Braun, U., Plichta, M. M., Esslinger, C., Sauer, C., Haddad, L., Grimm, O., et al. (2012). Test-retest reliability of resting-state connectivity network characteristics using fMRI and graph theoretical measures. Neuroimage 59, 1404–1412. doi: 10.1016/j.neuroimage.2011.08.044
Budgell, B., and Hirano, F. (2001). Innocuous mechanical stimulation of the neck and alterations in heart-rate variability in healthy young adults. Auton. Neurosci. Basic Clin. 91, 96–99. doi: 10.1016/S1566-0702(01)00306-X
Chang, C., and Glover, G. H. (2009). Effects of model-based physiological noise correction on default mode network anti-correlations and correlations. Neuroimage 47, 1448–1459. doi: 10.1016/j.neuroimage.2009.05.012
Christen, T., Jahanian, H., Ni, W. W., Qiu, D., Moseley, M. E., and Zaharchuk, G. (2015). Noncontrast mapping of arterial delay and functional connectivity using resting-state functional MRI: a study in Moyamoya patients. J. Magn. Reson. Imaging 41, 424–430. doi: 10.1002/jmri.24558
Cordes, D., Nandy, R. R., Schafer, S., and Wager, T. D. (2014). Characterization and reduction of cardiac- and respiratory-induced noise as a function of the sampling rate (TR) in fMRI. Neuroimage 89, 314–330. doi: 10.1016/j.neuroimage.2013.12.013
Erdoğan, S. B., Tong, Y., Hocke, L. M., Lindsey, K. P., and Frederick, B. d. (2016). Correcting for blood arrival time in global mean regression enhances functional connectivity analysis of resting state fMRI-BOLD signals. Front. Hum. Neurosci. 10:311. doi: 10.3389/fnhum.2016.00311
Feinberg, D. A., Moeller, S., Smith, S. M., Auerbach, E., Ramanna, S., Gunther, M., et al. (2010). Multiplexed echo planar imaging for sub-second whole brain FMRI and fast diffusion imaging. PLoS ONE 5:e15710. doi: 10.1371/journal.pone.0015710
Fox, M. D., Snyder, A. Z., Vincent, J. L., Corbetta, M., Van Essen, D. C., and Raichle, M. E. (2005). The human brain is intrinsically organized into dynamic, anticorrelated functional networks. Proc. Natl. Acad. Sci. U.S.A. 102, 9673–9678. doi: 10.1073/pnas.0504136102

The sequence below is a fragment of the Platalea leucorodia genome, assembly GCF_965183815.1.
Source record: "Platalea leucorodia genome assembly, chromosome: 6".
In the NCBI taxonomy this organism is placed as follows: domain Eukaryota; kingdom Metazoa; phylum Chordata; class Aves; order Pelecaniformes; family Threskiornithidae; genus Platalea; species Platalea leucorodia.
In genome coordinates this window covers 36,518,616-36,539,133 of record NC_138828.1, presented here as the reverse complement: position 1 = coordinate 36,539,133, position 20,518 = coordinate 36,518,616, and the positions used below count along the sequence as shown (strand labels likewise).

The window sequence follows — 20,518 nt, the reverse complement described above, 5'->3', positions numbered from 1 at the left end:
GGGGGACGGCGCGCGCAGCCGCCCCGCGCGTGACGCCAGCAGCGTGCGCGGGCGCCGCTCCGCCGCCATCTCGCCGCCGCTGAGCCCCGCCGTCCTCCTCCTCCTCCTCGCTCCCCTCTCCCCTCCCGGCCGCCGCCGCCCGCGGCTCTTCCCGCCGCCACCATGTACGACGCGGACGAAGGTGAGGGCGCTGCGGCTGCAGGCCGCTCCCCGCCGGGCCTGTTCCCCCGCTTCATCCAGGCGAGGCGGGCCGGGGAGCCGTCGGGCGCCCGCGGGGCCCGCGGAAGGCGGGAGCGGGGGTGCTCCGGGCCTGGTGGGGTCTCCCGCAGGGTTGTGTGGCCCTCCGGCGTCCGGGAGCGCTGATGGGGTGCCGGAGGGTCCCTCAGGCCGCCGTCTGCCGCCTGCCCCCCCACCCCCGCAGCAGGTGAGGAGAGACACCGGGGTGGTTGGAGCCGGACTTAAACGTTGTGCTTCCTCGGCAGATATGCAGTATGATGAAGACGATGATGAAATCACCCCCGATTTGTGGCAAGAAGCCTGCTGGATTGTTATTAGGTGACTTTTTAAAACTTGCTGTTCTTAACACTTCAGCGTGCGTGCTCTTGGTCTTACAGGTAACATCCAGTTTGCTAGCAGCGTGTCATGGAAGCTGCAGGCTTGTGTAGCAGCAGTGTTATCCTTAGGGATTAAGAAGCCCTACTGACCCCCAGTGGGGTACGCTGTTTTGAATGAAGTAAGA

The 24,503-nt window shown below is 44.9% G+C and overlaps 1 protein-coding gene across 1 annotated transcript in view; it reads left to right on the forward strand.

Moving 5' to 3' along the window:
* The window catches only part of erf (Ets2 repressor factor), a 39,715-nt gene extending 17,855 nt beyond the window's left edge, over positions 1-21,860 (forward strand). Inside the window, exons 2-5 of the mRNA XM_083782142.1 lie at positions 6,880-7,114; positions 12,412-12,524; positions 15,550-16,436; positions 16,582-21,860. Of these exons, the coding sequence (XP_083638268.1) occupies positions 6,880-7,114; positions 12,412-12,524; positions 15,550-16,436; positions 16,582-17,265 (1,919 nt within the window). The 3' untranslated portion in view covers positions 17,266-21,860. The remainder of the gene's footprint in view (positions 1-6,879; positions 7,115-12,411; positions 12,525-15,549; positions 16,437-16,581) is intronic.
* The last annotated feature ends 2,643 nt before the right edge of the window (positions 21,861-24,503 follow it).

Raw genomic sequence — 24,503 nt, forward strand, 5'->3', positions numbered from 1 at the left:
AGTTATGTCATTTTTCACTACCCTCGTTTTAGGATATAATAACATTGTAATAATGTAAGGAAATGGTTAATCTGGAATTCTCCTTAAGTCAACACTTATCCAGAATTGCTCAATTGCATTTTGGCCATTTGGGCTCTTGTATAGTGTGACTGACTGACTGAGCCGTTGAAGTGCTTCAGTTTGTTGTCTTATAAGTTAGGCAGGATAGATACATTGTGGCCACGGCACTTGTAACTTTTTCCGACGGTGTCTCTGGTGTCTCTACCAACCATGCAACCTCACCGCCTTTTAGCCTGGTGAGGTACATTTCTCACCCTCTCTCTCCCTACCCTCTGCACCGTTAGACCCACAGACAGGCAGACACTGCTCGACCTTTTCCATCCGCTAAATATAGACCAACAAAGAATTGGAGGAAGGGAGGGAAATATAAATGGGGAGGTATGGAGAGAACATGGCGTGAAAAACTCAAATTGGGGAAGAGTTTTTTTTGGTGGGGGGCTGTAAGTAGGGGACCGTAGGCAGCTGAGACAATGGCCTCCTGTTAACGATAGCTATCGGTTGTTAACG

Gisolf, J., van Lieshout, J. J., van Heusden, K., Pott, F., Stok, W. J., and Karemaker, J. M. (2004). Human cerebral venous outflow pathway depends on posture and central venous pressure. J. Physiol. 560, 317–327. doi: 10.1113/jphysiol.2004.070409
Griffanti, L., Salimi-Khorshidi, G., Beckmann, C. F., Auerbach, E. J., Douaud, G., Sexton, C. E., et al. (2014). ICA-based artefact removal and accelerated fMRI acquisition for improved resting state network imaging. Neuroimage 95, 232–247. doi: 10.1016/j.neuroimage.2014.03.034
Huang, F., Chen, Y., Duensing, G. R., Akao, J., Rubin, A., and Saylor, C. (2005). Application of partial differential equation-based inpainting on sensitivity maps. Magn. Reson. Med. 53, 388–397. doi: 10.1002/mrm.20346
Kundu, P., Santin, M. D., Bandettini, P. A., Bullmore, E. T., and Petiet, A. (2014). Differentiating BOLD and non-BOLD signals in fMRI time series from anesthetized rats using multi-echo EPI at 11.7T. Neuroimage 102, 861–874. doi: 10.1016/j.neuroimage.2014.07.025
Lai, S., Hopkins, A. L., Haacke, E. M., Li, D., Wasserman, B. A., Buckley, P., et al. (1993). Identification of vascular structures as a major source of signal contrast in high resolution 2D and 3D functional activation imaging of the motor cortex at 1.5T: preliminary results. Magn. Reson. Med. 30, 387–392. doi: 10.1002/mrm.1910300318
Lv, Y., Margulies, D. S., Cameron Craddock, R., Long, X., Winter, B., Gierhake, D., et al. (2013). Identifying the perfusion deficit in acute stroke with resting-state functional magnetic resonance imaging. Ann. Neurol. 73, 136–140. doi: 10.1002/ana.23763
Malonek, D., Dirnagl, U., Lindauer, U., Yamada, K., Kanno, I., and Grinvald, A. (1997). Vascular imprints of neuronal activity: relationships between the dynamics of cortical blood flow, oxygenation, and volume changes following sensory stimulation. Proc. Natl. Acad. Sci. U.S.A. 94, 14826–14831. doi: 10.1073/pnas.94.26.14826
Ni, L., Li, J., Li, W., Zhou, F., Wang, F., Schwarz, C. G., et al. (2017). The value of resting-state functional MRI in subacute ischemic stroke: comparison with dynamic susceptibility contrast-enhanced perfusion MRI. Sci. Rep. 7:41586. doi: 10.1038/srep41586
Perlbarg, V., Bellec, P., Anton, J.-L., Pélégrini-Issac, M., Doyon, J., and Benali, H. (2007). CORSICA: correction of structured noise in fMRI by automatic identification of ICA components. Magn. Reson. Imaging 25, 35–46. doi: 10.1016/j.mri.2006.09.042
Pruim, R. H. R., Mennes, M., van Rooij, D., Llera, A., Buitelaar, J. K., and Beckmann, C. F. (2015). ICA-AROMA: A robust ICA-based strategy for removing motion artifacts from fMRI data. Neuroimage 112, 267–277. doi: 10.1016/j.neuroimage.2015.02.064
Raemaekers, M., Vink, M., Zandbelt, B., van Wezel, R. J. A., Kahn, R. S., and Ramsey, N. F. (2007). Test-retest reliability of fMRI activation during prosaccades and antisaccades. Neuroimage 36, 532–542. doi: 10.1016/j.neuroimage.2007.03.061
Rajapakse, J. C., Cichocki, A., and Sanchez, A. (2002). “Independent component analysis and beyond in brain imaging: EEG, MEG, fMRI, and PET,” in Proceedings of 9th Int. Conf. Neural Inf. Process. ICONIP'02, Vol. 1, 404–412. Available online at: http://ieeexplore.ieee.org/xpls/abs_all.jsp?arnumber=1202202
Rostrup, E., Larsson, H. B., Toft, P. B., Garde, K., and Henriksen, O. (1995). Signal changes in gradient echo images of human brain induced by hypo- and hyperoxia. NMR Biomed. 8, 41–47. doi: 10.1002/nbm.1940080109
Schillaci, G., Bilo, G., Pucci, G., Laurent, S., MacQuin-Mavier, I., Boutouyrie, P., et al. (2012). Relationship between short-term blood pressure variability and large-Artery stiffness in human hypertension: findings from 2 large databases. Hypertension 60, 369–377. doi: 10.1161/HYPERTENSIONAHA.112.197491